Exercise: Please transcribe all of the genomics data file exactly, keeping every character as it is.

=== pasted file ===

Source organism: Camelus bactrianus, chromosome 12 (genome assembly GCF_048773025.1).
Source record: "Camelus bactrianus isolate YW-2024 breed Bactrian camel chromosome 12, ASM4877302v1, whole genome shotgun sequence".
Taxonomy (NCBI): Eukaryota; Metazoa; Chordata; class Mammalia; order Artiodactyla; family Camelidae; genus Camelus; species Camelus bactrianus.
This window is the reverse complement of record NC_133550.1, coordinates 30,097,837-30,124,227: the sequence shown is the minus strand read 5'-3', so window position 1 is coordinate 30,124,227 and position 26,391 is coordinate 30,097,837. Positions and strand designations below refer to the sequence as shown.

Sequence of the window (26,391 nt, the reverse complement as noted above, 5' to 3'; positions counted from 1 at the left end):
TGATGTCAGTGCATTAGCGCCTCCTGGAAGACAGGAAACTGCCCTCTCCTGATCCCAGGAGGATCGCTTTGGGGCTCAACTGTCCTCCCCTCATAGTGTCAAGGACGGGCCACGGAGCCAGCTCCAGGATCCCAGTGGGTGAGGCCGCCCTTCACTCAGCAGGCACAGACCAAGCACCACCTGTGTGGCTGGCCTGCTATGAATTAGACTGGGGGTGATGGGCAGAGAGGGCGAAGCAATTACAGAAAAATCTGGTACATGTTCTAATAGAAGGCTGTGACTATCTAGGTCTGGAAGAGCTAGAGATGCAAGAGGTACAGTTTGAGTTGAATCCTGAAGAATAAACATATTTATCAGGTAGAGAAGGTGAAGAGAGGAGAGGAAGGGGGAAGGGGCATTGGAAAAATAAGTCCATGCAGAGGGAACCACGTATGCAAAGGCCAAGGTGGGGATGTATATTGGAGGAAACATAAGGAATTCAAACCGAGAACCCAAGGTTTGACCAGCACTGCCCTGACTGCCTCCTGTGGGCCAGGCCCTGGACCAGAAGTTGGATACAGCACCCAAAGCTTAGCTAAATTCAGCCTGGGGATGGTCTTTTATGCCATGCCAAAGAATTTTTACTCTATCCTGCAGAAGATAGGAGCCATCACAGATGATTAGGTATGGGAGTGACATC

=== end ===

Source organism: Camelus bactrianus, chromosome 12 (genome assembly GCF_048773025.1).
Source record: "Camelus bactrianus isolate YW-2024 breed Bactrian camel chromosome 12, ASM4877302v1, whole genome shotgun sequence".
Taxonomy (NCBI): Eukaryota; Metazoa; Chordata; class Mammalia; order Artiodactyla; family Camelidae; genus Camelus; species Camelus bactrianus.
This window is the reverse complement of record NC_133550.1, coordinates 30,097,837-30,124,227: the sequence shown is the minus strand read 5'-3', so window position 1 is coordinate 30,124,227 and position 26,391 is coordinate 30,097,837. Positions and strand designations below refer to the sequence as shown.

Sequence of the window (26,391 nt, the reverse complement as noted above, 5' to 3'; positions counted from 1 at the left end):
TGATGTCAGTGCATTAGCGCCTCCTGGAAGACAGGAAACTGCCCTCTCCTGATCCCAGGAGGATCGCTTTGGGGCTCAACTGTCCTCCCCTCATAGTGTCAAGGACGGGCCACGGAGCCAGCTCCAGGATCCCAGTGGGTGAGGCCGCCCTTCACTCAGCAGGCACAGACCAAGCACCACCTGTGTGGCTGGCCTGCTATGAATTAGACTGGGGGTGATGGGCAGAGAGGGCGAAGCAATTACAGAAAAATCTGGTACATGTTCTAATAGAAGGCTGTGACTATCTAGGTCTGGAAGAGCTAGAGATGCAAGAGGTACAGTTTGAGTTGAATCCTGAAGAATAAACATATTTATCAGGTAGAGAAGGTGAAGAGAGGAGAGGAAGGGGGAAGGGGCATTGGAAAAATAAGTCCATGCAGAGGGAACCACGTATGCAAAGGCCAAGGTGGGGATGTATATTGGAGGAAACATAAGGAATTCAAACCGAGAACCCAAGGTTTGACCAGCACTGCCCTGACTGCCTCCTGTGGGCCAGGCCCTGGACCAGAAGTTGGATACAGCACCCAAAGCTTAGCTAAATTCAGCCTGGGGATGGTCTTTTATGCCATGCCAAAGAATTTTTACTCTATCCTGCAGAAGATAGGAGCCATCACAGATGATTAGGTATGGGAGTGACATC